Fourth, when buying any long-term asset, such as a computer, one has to take into account support and service. For computers this is addressed by the warranty. The rule of thumb here is: assume that the computer will give you three years of service. With that in mind, the choice becomes clear: buy a three-year warranty. If you do not have an in-house resource for computer maintenance, it might be wise to add an “on-site” clause. Such extended service generally costs more but can reduce the effect of a computer failure by bringing in a technician within 24 hours, rather than a 5-7 business day “send it back to the manufacturer” routine.

Finally, the question about whether to buy or lease almost always comes up. First, a quick disclaimer: I am no accountant or finance expert. Every business owner has a different financial situation, and they must choose the right option for him or her. In general with computer hardware you want to spend as little on it as possible because after the 3 years of depreciation, you end up with zero-value equipment. While the equipment may be off the books, it also holds no value in the marketplace. Forget the idea of selling old equipment to buy new equipment—after three years the industry has moved on. Given this, it can be advisable to lease the equipment for new companies- particularly for organizations with more than a handful of employees. In the case of a 3-year lease, the cheapest lease rate is advisable, as any buy-out option is unattractive, again, because the equipment will be near worthless after three years. So skip the dollar-buy-out option, and go for the cheapest monthly payment (often market-value). When the lease is up, it’s time to upgrade.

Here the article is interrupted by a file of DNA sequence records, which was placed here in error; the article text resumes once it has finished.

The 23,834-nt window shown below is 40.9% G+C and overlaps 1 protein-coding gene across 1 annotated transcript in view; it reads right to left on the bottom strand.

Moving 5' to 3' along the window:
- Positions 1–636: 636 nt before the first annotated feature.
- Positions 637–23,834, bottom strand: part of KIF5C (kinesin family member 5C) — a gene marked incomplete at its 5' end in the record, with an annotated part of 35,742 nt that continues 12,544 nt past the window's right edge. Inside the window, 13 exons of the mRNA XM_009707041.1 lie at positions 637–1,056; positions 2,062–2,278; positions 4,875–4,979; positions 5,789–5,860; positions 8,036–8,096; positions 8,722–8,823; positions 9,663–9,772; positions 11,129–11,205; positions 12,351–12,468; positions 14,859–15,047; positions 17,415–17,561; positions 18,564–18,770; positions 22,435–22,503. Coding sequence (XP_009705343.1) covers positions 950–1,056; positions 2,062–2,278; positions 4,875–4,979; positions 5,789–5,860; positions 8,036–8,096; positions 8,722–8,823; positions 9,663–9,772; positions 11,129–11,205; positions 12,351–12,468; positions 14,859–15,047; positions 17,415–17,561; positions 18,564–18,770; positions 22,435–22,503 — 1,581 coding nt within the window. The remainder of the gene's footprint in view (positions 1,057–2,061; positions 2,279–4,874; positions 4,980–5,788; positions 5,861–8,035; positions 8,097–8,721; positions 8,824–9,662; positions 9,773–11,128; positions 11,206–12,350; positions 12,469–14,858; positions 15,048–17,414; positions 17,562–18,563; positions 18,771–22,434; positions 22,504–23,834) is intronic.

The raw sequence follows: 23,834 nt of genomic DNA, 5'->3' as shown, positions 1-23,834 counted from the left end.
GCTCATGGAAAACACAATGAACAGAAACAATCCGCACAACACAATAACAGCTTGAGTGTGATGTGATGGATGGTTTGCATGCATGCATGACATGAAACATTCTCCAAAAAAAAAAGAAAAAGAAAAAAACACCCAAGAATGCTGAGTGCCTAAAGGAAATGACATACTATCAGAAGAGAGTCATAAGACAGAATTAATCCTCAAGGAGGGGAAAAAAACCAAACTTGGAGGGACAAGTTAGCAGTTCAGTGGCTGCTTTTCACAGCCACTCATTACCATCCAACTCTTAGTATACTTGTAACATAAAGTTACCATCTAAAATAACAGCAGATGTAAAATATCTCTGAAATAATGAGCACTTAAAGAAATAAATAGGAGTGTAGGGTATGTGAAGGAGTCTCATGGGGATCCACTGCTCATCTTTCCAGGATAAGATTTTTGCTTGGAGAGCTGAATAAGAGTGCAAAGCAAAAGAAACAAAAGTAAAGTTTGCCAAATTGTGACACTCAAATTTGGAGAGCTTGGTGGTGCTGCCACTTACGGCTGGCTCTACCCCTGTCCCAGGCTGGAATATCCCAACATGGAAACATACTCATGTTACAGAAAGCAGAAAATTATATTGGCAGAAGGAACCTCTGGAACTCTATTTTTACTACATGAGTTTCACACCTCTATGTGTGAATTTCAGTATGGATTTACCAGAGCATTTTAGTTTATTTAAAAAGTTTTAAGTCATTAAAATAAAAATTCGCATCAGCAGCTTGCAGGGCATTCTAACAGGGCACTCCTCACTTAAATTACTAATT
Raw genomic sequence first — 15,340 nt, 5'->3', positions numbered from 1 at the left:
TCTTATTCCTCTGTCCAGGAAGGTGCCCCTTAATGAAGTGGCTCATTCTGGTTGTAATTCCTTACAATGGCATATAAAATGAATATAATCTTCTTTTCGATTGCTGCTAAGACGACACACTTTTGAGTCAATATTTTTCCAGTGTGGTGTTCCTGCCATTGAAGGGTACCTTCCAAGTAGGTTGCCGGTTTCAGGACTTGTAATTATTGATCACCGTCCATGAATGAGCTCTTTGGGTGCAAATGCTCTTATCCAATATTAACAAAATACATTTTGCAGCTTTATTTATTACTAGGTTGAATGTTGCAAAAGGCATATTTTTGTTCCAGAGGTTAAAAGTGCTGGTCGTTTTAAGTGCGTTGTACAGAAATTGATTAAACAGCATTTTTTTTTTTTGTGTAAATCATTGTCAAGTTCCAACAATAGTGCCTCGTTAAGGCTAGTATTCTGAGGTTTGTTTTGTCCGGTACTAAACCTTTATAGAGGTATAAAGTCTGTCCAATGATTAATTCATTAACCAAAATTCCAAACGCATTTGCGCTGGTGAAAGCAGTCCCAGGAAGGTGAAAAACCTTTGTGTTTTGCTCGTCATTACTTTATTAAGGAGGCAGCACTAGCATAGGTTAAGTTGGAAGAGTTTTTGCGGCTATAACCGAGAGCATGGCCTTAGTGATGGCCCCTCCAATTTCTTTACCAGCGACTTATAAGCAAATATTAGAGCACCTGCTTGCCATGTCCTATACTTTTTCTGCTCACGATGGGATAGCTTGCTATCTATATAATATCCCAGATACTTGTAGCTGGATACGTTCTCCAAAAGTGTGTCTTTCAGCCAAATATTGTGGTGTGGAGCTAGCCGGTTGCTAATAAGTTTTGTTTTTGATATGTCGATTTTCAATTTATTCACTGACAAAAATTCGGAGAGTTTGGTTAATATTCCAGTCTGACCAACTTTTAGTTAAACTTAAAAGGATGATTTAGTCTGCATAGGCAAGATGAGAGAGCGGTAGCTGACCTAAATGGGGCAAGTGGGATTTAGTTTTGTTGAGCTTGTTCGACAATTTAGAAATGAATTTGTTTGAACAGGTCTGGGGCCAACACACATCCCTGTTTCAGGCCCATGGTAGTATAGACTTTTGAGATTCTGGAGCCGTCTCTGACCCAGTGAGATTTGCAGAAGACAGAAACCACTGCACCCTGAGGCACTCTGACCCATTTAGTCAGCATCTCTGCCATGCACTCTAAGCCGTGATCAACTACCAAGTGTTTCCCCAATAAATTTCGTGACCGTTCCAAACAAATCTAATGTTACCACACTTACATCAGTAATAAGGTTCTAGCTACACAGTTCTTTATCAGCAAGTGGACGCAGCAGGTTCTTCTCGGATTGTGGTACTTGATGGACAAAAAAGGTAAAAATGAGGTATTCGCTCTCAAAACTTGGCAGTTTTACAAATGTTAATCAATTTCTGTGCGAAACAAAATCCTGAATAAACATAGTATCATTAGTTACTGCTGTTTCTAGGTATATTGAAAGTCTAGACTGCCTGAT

Outfitting a new business with computers is costly and must be done carefully. Here we have addressed some basics to help new business owners make sense of the choices. To review, standardize on a single platform, and as few models as possible, to reduce administrative overhead. Choose desktops or laptops based on the type of work is being performed, and whether or not travel is anticipated. When choosing from the many laptop or desktop models, always choose from business-class equipment. When buying a computer for an office, make sure you get at least a three-year warranty, and consider the “on-site” option if you lack an in-house IT resource. Finally, the decision to buy or lease is heavily dependent upon the finances of the organization, but in general leasing is a good option to avoid large cash outlays for equipment that holds no value (to the industry) after three years.

Brian Stoffer is a business and technology consultant with Pixel & Type, a web design and development firm focusing on the needs of financial services professionals. Visit Brian's website at http://www.pixelandtype.com